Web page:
Q&A with Bubba Sparxxx
From Drips & Beats, to addiction, to "Ms. New Booty," the Georgia-based rapper dishes.
For over a year now, Drips & Beats has been providing the community with an outlet for socially-conscious hip-hop, with The Box Street Couture bringing in big acts like Nappy Roots and providing a spotlight for local up-and-comers like C. Brown and Profound Produce every month. Sadly, all good things must come to an end, with the event dripping its last drop Thursday, Sept. 19 at the crooked i. Still, despite the end of Drips & Beats, we have one last opportunity to celebrate the hip-hop scene instead of actively sitting out and letting good things go down the drain.
Appropriately, the final Drips & Beats lineup is loaded with Bubba Sparxxx leading the way. While Sparxxx is often associated with the club hit "Ms. New Booty," the Georgian rapper first made waves when he dropped "Deliverance," an album that bridged the gap between country and rap 10 years ago. After dealing with personal demons and label issues, Sparxx is ready to release "Pain Management," his first album in seven years, and promote the hip-hop life in the final Drips & Beats.
Alex Bieler: Tell me about what it was like making your new album.
Bubba Sparxxx: It's the first album I've put out in seven years for a lot of different reasons. I've had some pretty well-documented – I'm not secretive about it – struggles with addiction. The song "Splinter," which was one of the first songs and that we leaked, and the video details that – it's basically just death and rebirth; the old person has to die so the new person can be born. Really, I just stopped doing drugs.
For any Bubba Sparxxx historian, if I had to compare ["Pain Management"] to an album of mine, it would be "Deliverance." The song "Ms. New Booty" is probably in a pop-culture sense what I'm most known for, but I'd say the reason I have fans, the reason I can still go around and tour 100 to 130 shows every year is "Deliverance." I felt like it was sensible where I'm at in my personal life now, being more mature and living a more substance-filled life, it was time to do that kind of music. It's country, southern rock, and hip-hop, I'd say.
AB: Speaking of "Deliverance," Sept. 16 was the 10th Anniversary of that album.
BS: Yup, I'm old, I'm 36 years old.
AB: Do you view it differently now that it's been a decade since that album came out?
BS: Not really. As time goes on, it's neat because people discover that album every day. They'll hit me up on Twitter – "Wow, my friend put me on to this album, it's incredible. It can't be the same Bubba Sparxxx that put out 'Ms. New Booty.'" It's truly timeless music, where a song like "Ms. New Booty" feels like what was going on in the mid-2000s, the "Baby Got Back" of the 2000s, if you will. "Deliverance" is really just a new genre of music. Me, Timbaland, and the other producers on that album, Organized Noize, were trying to pull off rap and country in a way that wasn't corny. Having grown up in the rural south, I knew that the people in the quote-unquote "hood" and the people in the country area that are poor are not all that different. There was just this one big imaginary wall placed in between these people that made them think they're so different. As far as a general mindset, they're really not that different, so I thought it could work, and to a degree it was my calling.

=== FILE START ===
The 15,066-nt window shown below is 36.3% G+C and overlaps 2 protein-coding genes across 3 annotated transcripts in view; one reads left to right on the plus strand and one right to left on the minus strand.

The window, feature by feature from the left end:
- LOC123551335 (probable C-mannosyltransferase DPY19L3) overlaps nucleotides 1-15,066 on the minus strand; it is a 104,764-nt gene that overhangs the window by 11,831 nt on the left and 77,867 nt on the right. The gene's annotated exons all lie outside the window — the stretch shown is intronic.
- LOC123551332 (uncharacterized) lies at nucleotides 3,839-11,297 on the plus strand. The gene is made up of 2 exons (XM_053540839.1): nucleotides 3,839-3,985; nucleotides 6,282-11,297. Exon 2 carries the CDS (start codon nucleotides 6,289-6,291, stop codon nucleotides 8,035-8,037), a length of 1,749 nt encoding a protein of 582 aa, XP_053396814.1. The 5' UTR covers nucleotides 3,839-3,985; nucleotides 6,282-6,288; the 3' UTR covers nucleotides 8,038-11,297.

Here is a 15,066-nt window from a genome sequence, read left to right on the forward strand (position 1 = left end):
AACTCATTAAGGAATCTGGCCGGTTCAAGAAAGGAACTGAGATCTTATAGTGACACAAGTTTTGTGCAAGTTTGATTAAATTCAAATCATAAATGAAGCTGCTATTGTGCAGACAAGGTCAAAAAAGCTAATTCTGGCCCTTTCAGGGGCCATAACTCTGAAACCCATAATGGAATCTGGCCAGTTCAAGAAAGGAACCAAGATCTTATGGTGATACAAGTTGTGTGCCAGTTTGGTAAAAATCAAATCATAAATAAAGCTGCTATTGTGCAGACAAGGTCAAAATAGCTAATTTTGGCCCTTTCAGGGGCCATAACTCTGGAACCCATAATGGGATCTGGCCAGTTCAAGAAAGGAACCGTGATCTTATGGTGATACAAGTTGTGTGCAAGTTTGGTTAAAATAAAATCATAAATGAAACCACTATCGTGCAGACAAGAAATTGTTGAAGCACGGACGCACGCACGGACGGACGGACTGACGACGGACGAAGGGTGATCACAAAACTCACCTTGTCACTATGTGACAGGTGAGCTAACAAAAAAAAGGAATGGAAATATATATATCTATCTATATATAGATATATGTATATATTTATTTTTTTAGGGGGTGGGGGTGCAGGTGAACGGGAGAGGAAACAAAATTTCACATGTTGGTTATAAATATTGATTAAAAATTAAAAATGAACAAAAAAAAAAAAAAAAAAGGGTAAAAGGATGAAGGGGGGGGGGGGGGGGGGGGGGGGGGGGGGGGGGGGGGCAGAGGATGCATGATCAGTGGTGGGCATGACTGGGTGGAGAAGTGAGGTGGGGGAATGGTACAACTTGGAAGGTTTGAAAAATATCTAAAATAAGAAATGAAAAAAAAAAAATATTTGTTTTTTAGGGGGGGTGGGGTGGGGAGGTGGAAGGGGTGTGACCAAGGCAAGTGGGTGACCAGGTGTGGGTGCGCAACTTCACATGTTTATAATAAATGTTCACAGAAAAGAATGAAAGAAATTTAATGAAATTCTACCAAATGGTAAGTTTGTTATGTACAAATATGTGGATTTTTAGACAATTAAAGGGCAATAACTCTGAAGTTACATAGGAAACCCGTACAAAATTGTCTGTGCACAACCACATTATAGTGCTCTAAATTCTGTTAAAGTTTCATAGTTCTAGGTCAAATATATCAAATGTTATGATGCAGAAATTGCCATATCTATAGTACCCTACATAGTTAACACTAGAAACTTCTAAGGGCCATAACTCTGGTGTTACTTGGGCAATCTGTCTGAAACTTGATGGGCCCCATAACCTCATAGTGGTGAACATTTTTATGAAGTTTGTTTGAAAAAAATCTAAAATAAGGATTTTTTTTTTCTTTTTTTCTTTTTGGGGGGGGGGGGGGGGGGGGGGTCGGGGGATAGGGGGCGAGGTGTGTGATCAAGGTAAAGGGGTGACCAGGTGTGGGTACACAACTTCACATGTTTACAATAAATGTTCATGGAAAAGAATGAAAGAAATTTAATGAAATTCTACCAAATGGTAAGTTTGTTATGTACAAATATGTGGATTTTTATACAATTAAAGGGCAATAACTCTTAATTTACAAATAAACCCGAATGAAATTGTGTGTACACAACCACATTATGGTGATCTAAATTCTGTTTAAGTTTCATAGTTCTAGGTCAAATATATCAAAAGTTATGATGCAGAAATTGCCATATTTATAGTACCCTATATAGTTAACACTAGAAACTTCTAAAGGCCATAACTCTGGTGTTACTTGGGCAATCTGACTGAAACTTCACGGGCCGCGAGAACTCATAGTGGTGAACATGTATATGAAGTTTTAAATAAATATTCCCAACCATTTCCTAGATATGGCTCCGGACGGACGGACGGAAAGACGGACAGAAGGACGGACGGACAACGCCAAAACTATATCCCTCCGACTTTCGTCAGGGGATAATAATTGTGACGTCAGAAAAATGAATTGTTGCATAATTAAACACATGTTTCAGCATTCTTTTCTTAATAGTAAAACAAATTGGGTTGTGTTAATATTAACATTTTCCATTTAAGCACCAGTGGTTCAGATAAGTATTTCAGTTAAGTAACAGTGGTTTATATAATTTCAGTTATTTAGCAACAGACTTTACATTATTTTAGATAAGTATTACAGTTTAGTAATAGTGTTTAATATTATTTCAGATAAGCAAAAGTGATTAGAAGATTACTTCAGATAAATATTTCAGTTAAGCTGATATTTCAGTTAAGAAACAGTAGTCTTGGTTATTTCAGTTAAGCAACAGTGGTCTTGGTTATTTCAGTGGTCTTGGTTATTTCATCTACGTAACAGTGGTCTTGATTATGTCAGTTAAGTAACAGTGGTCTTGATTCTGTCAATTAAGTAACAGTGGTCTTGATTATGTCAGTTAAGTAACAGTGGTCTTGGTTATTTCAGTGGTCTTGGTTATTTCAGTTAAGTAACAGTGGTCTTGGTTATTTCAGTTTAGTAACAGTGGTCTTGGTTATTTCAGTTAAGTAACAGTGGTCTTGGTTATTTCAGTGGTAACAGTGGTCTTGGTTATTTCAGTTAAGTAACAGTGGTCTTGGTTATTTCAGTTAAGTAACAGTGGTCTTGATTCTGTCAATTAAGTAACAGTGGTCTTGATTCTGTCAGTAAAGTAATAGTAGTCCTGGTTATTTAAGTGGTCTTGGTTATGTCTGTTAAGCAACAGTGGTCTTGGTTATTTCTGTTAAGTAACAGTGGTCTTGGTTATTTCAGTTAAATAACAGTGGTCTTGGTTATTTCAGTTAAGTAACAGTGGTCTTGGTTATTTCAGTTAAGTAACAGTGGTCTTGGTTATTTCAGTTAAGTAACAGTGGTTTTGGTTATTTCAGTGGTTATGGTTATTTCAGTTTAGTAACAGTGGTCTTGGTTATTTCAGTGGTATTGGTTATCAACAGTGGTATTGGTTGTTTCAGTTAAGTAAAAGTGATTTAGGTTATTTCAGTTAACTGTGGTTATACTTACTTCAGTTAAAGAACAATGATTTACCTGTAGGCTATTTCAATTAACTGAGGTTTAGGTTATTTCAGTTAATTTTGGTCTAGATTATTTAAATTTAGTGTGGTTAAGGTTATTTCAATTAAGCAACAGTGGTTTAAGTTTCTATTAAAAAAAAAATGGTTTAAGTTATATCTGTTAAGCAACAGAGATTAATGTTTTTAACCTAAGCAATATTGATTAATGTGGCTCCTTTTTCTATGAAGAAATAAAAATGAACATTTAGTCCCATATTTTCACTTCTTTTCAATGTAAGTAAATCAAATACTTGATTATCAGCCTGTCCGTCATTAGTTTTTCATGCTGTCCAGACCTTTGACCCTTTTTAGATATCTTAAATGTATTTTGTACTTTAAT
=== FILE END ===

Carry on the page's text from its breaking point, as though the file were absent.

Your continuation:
AB: You're closing out the Drips & Beats series. Do you have any thoughts about that?
BS: Anytime I have an opportunity to be a participant in hip-hop culture being on display, it's always a huge honor. At the end of the day, I'm a white dude from the country, but I'm hip-hop first, because I believe that this culture is breaking down more barriers in this world than anything, other than religion, and it's brought people from different walks of life together. I'm kind of sad that this is going to be the last time they're doing it.
AB: I have to ask, what made you decide to put three "x's" at the end up Sparxxx.
BS: Honestly, I could make up some bullshit about why, but I really just thought it looked cool. [Laughs] What's crazy is that the most common misspelling of Sparxxx is with two "x's." Where are the mathematics in that? It's so frustrating, I'd much rather have somebody spell it S-p-a-r-k-s than put two "x's," because that shows you went the distance and did the work necessary to be right and you stopped just short. Now it's like you're just trying to insult me. If someone spelled it "Sparks," then they just don't give a shit, where as with two "x's," you do, you just messed it up.
AB: It's like you fumbled at the one-yard line.
BS: [Laughs] Absolutely.
Sparxxx's new album comes out Oct. 15, 2013. Make sure to check out his new tracks, as well as Crystal Seth, The Romantic Era, Mad World, Profound Produce, DJ Salt, DJ TZ, and Juicebox at Drips & Beats at 8 p.m. Thursday, Sept. 19 at the crooked i.
Alexxx Bieler can be contacted at aBieler@ErieReader.com, and you can follow him on Twitter @Catch20Q.